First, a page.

In its membrane-bound form, Gp130 participates in cytokine signaling. Extracellular IL6 forms a complex with the soluble IL6 receptor, and this complex binds a Gp130 dimer, activating intracellular signaling and gene transcription through the JAK-STAT pathway (see image above). Lichtenthaler noted that Gp130 is expressed in neurons (Watanabe et al., 1996). Its signaling is believed to be pro-inflammatory, with some evidence that it affects synaptic transmission.

For example, chronic IL-6 signaling amped up excitatory neuronal transmission in the mouse cerebellum, but suppressed excitation in cerebral cortex (Nelson et al., 1999; D’Arcangelo et al., 2000). Another study concluded that IL-6 shifts the balance between synaptic excitation and inhibition in rat cortex to favor the former (Garcia-Oscos et al., 2012). IL-6 signaling also has been linked to autism (Wei et al., 2016). 

BACE1 cleavage of Gp130 could lower this signaling, while BACE1 inhibition would increase it. Supporting this, inhibiting BACE1 in cultured cells doubled the amount of activated STAT, Lichtenthaler found. It is not yet clear if this causes any harmful effects. Some previous research links alternative APP processing with heightened IL-6 signaling (Dos Santos Guilherme et al., 2019). IL-6 has been found to suppress neurogenesis, hinting at negative effects on cognition (Dec 2003 news). 

In future studies, Lichtenthaler will examine whether BACE1 activity affects Gp130 signaling in vivo. He will also analyze whether the amount of sGp130, or any other BACE1 substrate, in the CSF of people taking verubecestat correlates with the cognitive deficits that develop on the drug. Such a relationship could provide clues to the mechanism behind this worsening.

BACE1 Makes (and Breaks?) Aβ. BACE1 starts the cascade that generates Aβ species including 40 and Aβ42, but it may also help to degrade these peptides into harmless Aβ34. [Courtesy of Liebsch et al., Nature Communications.]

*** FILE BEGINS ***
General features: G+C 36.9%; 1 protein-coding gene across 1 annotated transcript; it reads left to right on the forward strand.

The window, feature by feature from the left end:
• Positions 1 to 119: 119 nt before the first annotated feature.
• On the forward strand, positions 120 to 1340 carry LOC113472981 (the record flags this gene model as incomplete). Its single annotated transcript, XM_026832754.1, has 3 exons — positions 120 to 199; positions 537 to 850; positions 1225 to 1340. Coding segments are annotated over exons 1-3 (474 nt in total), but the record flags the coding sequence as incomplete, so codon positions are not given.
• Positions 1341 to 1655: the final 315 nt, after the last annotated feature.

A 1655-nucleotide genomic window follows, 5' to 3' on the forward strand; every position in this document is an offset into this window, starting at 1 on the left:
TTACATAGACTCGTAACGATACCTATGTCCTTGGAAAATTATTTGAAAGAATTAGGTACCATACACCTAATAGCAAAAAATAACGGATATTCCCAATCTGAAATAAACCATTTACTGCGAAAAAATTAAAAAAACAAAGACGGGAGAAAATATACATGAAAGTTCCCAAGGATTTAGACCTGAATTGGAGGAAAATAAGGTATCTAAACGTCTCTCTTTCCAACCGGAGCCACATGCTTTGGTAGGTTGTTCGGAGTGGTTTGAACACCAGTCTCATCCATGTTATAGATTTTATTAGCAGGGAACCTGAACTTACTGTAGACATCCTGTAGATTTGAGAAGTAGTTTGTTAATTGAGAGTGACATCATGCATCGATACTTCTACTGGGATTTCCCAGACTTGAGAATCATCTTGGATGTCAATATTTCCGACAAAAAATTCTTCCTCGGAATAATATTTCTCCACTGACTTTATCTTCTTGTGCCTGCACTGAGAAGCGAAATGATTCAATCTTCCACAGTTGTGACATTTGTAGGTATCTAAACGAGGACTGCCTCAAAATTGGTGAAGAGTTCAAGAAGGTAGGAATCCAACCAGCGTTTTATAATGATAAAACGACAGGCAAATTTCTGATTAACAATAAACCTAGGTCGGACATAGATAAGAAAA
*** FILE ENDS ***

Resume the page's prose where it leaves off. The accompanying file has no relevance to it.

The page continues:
Too Much BACE1 Inhibition, or Too Little?
Lest the solution be simply dialing down BACE1 inhibitor levels, Multhaup introduced another layer of complication. Previously, while working in Christian Haass’ lab at Ludwig-Maximilians University in Munich, Multhaup, who now chairs the department of pharmacology and therapeutics at McGill, found that BACE1 not only snips APP to produce the β-CTF fragment that is later cleaved into Aβ40 and Aβ42, but also chops off the end of these peptides to generate Aβ34 (Fluhrer et al., 2003; see image above).

Aβ34 is not toxic. It does not aggregate. Biochemistry and cell-based experiments flagged it as a marker for Aβ degradation and clearance, Multhaup noted (Hernandez-Guillamon et al., 2015). Human data from Randall Bateman and colleagues at Washington University in St. Louis confirmed that higher amounts of CSF Aβ34 correlate with increased turnover of longer Aβ species, as measured by stable isotope labeling kinetics (SILK), in people who have plaque buildup (Patterson et al., 2015; Liebsch et al., 2019).